I love this challenge. I love light: the effect of light at various times of the day, at different points of the year. It changes here incredibly, on this island that sits north of the 50th parallel.
I call Winter, the ‘Dark Ages’. The sun’s light is weak, watery, and short-lived, lasting only about eight hours a day. The Winter of 2013/13 was no different, but we had snow in January.
To this Canuck, it was almost a relief. I never realised I would miss snow as much as I have, not to mention icicles.
The delicate and magical decoration of house eaves took on an extra special quality when confronted with the ivy on the house.
They actually lasted a couple of days before disappearing one warm Winter day.
Come Spring, snow is forgotten. Around the Vernal Equinox, as the sun’s angle shifts, the light changes incredibly. Having become increasingly stronger since early February, it now holds the skies for several hours longer.
It was late afternoon in early April and we stopped at a lane-side pub after a day spent exploring. The sun was nearing the horizon, cutting across the land to the window by which we sat.
By late April, the sun is much stronger than it had been in January. The world and sky have colour again.
This photo was taken at the same time of day as the last. The sun is higher, the angle a few degrees higher.
The trees, not having yet regained their plumage, reach for the warmth that will see them fully fledged within weeks.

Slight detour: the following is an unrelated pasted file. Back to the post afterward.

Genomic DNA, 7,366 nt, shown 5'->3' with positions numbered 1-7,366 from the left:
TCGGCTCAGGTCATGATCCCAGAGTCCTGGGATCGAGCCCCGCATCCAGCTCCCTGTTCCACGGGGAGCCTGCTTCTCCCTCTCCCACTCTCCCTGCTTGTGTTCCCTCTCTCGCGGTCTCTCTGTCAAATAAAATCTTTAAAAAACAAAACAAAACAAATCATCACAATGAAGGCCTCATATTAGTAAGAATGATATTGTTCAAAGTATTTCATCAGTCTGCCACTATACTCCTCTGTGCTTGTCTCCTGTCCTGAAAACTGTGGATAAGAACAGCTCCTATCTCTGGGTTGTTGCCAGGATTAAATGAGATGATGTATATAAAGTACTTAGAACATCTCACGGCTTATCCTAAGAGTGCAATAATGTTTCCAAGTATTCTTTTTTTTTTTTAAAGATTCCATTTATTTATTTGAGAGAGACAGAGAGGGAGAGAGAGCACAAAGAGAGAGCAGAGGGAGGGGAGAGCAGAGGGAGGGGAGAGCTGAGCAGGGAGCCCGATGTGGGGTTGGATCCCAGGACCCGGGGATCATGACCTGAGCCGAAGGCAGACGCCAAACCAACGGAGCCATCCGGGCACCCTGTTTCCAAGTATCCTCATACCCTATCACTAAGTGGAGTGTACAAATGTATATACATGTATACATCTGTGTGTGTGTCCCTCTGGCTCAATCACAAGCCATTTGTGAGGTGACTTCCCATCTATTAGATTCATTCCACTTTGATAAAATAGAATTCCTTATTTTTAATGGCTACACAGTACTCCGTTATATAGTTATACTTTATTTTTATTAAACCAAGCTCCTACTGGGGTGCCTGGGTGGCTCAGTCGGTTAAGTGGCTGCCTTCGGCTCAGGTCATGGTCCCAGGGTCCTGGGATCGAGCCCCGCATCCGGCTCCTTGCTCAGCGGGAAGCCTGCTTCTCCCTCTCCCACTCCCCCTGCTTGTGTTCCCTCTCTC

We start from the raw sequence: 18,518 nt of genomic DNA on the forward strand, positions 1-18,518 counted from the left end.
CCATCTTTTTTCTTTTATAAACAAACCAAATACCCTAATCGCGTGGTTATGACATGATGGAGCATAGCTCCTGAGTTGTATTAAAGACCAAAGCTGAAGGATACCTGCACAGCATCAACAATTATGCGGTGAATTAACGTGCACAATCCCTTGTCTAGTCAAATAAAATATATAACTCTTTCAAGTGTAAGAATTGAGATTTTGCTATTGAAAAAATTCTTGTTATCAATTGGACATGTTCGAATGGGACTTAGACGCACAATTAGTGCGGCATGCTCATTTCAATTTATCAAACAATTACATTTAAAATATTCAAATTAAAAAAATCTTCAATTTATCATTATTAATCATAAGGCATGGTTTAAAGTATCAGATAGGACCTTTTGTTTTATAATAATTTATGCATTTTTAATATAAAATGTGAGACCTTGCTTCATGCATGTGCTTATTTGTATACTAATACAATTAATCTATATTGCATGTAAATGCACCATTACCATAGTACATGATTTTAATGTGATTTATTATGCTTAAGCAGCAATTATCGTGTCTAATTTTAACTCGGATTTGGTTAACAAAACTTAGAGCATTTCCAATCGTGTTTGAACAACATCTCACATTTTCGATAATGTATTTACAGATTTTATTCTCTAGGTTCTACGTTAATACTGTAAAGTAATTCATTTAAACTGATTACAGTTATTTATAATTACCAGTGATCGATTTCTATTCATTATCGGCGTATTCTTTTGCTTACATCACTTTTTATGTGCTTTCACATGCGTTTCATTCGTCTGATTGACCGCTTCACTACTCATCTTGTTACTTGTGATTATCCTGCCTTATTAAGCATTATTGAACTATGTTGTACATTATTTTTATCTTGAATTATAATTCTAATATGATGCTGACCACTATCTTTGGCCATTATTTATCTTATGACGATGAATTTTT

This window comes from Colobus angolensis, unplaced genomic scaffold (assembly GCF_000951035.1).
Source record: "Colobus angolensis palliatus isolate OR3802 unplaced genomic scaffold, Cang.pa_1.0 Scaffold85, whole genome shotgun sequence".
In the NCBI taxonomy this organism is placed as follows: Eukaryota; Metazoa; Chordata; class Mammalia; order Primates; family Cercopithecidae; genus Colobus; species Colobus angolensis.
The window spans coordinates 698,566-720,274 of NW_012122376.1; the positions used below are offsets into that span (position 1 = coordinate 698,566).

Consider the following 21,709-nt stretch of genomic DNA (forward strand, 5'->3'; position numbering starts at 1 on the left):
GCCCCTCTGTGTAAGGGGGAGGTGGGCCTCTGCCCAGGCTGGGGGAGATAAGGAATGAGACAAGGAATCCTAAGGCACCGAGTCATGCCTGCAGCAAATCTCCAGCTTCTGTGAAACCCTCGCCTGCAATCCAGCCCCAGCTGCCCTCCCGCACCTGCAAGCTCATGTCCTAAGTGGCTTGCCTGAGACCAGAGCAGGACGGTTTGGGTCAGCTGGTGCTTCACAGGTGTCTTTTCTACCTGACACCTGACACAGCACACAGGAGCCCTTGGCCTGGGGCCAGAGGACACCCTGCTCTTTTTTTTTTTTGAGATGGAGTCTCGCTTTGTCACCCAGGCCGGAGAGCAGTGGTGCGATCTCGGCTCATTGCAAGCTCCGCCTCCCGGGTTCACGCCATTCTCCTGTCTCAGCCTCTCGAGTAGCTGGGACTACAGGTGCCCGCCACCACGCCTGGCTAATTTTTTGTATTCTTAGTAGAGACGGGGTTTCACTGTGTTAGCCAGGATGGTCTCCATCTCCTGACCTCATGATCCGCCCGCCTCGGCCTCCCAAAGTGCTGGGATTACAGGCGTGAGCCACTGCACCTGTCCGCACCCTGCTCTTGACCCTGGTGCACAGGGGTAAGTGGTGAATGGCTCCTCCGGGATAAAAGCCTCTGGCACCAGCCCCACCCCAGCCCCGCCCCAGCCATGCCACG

By June, May Day having heralded the beginning of summer, the days are warm, the sun is at its strongest. The soft gold light of Spring is replaced by the the nourishing high light of Summer.
The sun’s presence is felt almost 19 hours a day by June. Glorious, long days allow for rambles in nature and help the wee ones to grow. The down on the Cygnets shimmers, helping to camouflage them until they are big enough to defend themselves.
But the Cygnets aren’t the only things the longer, brighter days encourage. This herb garden also is touched and encouraged by the sun’s strength.
The sun touched the sky at about 4:30. Now, about three hours later, it is warmer. Sunrise is fully over and the long day is begun.
The grace of the sun creates an amethyst and emerald aura.
By August, the days will be appreciably shorter. Autumn is coming, but the sun remains strong.
After the Autumnal Equinox, when the earth has shifted once more, early morning and late afternoon sun become rich and deep.
As the earth continues her inexorable turn about the sun, the mood of the light follows suit, turning the morning drive to work into a treasure trove of light effects.
I love this light that only happens in Autumn. It’s rare, heart-touching in its loveliness.
Although I know this light is a harbinger of the Dark Ages to come, I look forward to it every year.
In a month, I will not see my world, my home in daylight except on weekends. I will leave before dawn and come home after sunset, but in Autumn the play of light can still delight me.
By the way, those Cygnets that in June had down to dazzle the light and make them appear nothing more than ripples in the water, in November are teenagers. Their down has become feathers, but still similar to the water in colour, taupe and white.
I thought I would add this last photo because the changes in the Cygnets’ plumage are directly reflective of today’s challenge. Their down that captured the light and and made it dazzle, has been replaced by feathers that soak the light in. It’s as if they’re storing it so that in June, when they are fully grown and white, they will radiating light from within, just as their mother did six months ago.
For more reflections on refraction, go to: DP WordPress Photo Challenge – Refraction